An additional benefit is that all of the above options can be combined on one project. This may mean that some elements are constructed in situ, while others may be pre-cast on site and still other pre-cast off-site,” Perrie adds.

Dealing with the versatility of pre-cast concrete, he says this economical construction product is derived by casting concrete into a reusable mould or form which is then cured in a controlled environment, transported to the construction site to be lifted into place as opposed to standard concrete which is poured into site-specific forms and cured on site.

By producing pre-cast concrete in a controlled environment – the so-called ‘pre-cast yard’ – it is possible to monitor and control all stages of production, including ensuring that adequate curing is carried out to ensure that the final products fully comply with strength requirements.”

Pre-cast yards may be established, operational factories or can be created on site. The pre-cast concrete is generally cast at ground level which helps with safety and productivity throughout a project. “As stated, there is greater control of the quality of materials and workmanship in a pre-cast yard than when concrete is cast in situ. Pre-cast yard production tends to lead to increased better durability and when the products and structure last longer, the end-result is cost saving in maintenance, materials and energy – not to mention eliminating inconvenience. The forms used in a pre-cast plant may be reused hundreds to thousands of times before they have to be replaced which ensures that the cost of formwork per unit is lower than for in situ construction.”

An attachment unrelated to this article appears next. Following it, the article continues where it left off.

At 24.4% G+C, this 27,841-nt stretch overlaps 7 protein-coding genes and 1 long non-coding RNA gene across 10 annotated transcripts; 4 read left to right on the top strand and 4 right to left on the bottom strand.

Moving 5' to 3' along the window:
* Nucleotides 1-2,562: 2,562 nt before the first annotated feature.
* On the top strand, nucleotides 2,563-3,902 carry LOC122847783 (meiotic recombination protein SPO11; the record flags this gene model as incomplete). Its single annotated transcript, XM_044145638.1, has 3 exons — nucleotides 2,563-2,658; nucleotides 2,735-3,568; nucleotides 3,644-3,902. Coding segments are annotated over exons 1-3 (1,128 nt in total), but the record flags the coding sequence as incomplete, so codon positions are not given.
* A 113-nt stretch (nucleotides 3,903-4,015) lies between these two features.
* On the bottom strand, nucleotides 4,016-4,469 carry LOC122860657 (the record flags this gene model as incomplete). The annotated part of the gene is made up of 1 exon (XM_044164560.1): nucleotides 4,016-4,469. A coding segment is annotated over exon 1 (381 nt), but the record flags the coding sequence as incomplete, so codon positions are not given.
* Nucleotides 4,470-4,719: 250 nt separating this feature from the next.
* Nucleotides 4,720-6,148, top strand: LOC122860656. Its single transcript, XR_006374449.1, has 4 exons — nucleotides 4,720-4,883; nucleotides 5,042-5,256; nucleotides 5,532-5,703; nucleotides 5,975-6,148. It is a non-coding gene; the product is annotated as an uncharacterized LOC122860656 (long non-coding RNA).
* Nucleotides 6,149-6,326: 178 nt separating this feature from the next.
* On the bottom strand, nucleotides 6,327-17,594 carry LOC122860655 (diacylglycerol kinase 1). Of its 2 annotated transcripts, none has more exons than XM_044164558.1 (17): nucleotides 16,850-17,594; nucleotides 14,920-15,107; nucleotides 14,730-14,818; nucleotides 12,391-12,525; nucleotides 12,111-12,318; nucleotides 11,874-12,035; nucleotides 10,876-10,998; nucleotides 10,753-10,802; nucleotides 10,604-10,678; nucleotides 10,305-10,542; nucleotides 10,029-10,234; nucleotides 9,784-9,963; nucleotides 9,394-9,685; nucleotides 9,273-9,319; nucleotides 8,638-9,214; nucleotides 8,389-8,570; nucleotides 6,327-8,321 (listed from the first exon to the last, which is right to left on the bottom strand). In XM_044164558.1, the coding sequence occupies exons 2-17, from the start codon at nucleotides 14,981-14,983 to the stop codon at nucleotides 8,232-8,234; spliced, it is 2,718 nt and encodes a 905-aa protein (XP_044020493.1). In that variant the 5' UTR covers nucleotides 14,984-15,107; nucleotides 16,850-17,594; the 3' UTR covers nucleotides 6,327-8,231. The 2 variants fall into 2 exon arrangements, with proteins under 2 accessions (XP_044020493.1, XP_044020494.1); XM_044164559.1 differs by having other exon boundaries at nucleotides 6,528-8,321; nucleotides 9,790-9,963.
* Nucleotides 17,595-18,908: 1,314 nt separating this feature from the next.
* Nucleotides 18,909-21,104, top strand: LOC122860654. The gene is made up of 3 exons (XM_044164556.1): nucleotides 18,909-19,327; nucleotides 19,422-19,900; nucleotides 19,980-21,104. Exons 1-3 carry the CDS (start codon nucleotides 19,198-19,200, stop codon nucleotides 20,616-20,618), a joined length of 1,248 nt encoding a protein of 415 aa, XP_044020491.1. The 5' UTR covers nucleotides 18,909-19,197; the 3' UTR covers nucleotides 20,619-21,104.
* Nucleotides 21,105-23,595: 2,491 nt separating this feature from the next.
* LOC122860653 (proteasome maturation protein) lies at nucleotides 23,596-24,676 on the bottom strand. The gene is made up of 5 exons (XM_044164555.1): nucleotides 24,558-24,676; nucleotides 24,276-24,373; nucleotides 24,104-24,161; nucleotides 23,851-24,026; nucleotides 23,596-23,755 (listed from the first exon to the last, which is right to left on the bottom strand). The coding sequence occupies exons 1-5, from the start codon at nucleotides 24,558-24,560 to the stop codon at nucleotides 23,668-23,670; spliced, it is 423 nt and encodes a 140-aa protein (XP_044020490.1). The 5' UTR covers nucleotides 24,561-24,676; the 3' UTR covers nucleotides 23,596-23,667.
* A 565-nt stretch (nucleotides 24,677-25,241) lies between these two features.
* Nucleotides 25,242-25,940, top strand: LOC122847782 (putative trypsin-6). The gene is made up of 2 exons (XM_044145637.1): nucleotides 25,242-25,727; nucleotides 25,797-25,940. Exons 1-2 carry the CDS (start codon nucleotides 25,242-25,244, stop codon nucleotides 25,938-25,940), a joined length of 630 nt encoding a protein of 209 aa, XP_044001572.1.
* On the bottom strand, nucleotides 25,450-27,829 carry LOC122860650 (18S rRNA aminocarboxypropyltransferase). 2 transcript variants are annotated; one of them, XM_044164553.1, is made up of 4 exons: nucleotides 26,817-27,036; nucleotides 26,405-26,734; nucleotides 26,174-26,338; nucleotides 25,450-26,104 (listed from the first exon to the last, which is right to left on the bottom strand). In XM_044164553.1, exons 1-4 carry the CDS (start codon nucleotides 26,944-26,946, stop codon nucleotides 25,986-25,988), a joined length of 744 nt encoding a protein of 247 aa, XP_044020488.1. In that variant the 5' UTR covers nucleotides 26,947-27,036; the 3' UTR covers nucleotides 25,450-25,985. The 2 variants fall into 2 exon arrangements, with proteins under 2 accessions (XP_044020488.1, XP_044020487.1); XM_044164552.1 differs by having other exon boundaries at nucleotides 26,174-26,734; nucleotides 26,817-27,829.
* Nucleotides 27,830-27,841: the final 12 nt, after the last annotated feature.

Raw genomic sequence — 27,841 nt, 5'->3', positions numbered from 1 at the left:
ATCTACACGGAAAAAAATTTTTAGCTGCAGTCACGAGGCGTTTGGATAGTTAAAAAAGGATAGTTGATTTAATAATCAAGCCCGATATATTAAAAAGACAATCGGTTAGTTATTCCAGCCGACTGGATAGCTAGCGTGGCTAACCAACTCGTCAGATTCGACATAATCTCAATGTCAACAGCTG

Concrete can be pre-cast on site on the ground and lifted into their final position via the tilt up and stack casting methods

Furthermore, if the structure has been appropriately designed, pre-cast products can be removed and reused after the structure has reached the end of its life and is to be replaced.

Perrie says there are many forms of pre-cast concrete products, including:

  • Pre-cast architectural panels used to clad all or part of a building;
  • Storm water drainage, water and sewage reticulation pipes, culverts, manholes, sumps and tunnels;
  • Pre-cast building components used architecturally as cladding, trimmings, accessories and curtain walls;